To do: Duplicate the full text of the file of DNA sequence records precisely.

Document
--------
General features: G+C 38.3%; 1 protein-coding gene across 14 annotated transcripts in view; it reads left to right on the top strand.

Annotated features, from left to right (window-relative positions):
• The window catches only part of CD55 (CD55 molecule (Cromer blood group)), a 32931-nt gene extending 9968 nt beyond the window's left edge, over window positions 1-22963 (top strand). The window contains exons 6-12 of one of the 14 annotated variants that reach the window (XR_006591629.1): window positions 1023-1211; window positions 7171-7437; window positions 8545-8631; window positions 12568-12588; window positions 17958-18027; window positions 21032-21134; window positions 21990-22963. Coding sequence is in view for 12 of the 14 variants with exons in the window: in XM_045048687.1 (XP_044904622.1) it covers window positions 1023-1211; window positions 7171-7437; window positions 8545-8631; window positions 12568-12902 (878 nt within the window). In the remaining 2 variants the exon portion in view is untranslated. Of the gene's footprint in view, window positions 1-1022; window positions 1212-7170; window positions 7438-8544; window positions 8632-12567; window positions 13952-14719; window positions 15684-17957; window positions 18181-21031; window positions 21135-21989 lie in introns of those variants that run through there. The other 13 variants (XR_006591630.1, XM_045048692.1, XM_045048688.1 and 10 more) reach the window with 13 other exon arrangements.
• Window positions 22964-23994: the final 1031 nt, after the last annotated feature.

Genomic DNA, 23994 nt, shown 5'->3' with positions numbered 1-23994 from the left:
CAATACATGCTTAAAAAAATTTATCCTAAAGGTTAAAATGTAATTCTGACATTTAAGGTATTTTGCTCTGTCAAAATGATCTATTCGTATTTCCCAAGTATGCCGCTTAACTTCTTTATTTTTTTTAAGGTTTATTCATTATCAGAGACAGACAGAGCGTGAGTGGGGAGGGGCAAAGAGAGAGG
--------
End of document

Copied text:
General features: G+C 38.3%; 1 protein-coding gene across 14 annotated transcripts in view; it reads left to right on the top strand.

Annotated features, from left to right (window-relative positions):
• The window catches only part of CD55 (CD55 molecule (Cromer blood group)), a 32931-nt gene extending 9968 nt beyond the window's left edge, over window positions 1-22963 (top strand). The window contains exons 6-12 of one of the 14 annotated variants that reach the window (XR_006591629.1): window positions 1023-1211; window positions 7171-7437; window positions 8545-8631; window positions 12568-12588; window positions 17958-18027; window positions 21032-21134; window positions 21990-22963. Coding sequence is in view for 12 of the 14 variants with exons in the window: in XM_045048687.1 (XP_044904622.1) it covers window positions 1023-1211; window positions 7171-7437; window positions 8545-8631; window positions 12568-12902 (878 nt within the window). In the remaining 2 variants the exon portion in view is untranslated. Of the gene's footprint in view, window positions 1-1022; window positions 1212-7170; window positions 7438-8544; window positions 8632-12567; window positions 13952-14719; window positions 15684-17957; window positions 18181-21031; window positions 21135-21989 lie in introns of those variants that run through there. The other 13 variants (XR_006591630.1, XM_045048692.1, XM_045048688.1 and 10 more) reach the window with 13 other exon arrangements.
• Window positions 22964-23994: the final 1031 nt, after the last annotated feature.

Genomic DNA, 23994 nt, shown 5'->3' with positions numbered 1-23994 from the left:
CAATACATGCTTAAAAAAATTTATCCTAAAGGTTAAAATGTAATTCTGACATTTAAGGTATTTTGCTCTGTCAAAATGATCTATTCGTATTTCCCAAGTATGCCGCTTAACTTCTTTATTTTTTTTAAGGTTTATTCATTATCAGAGACAGACAGAGCGTGAGTGGGGAGGGGCAAAGAGAGAGG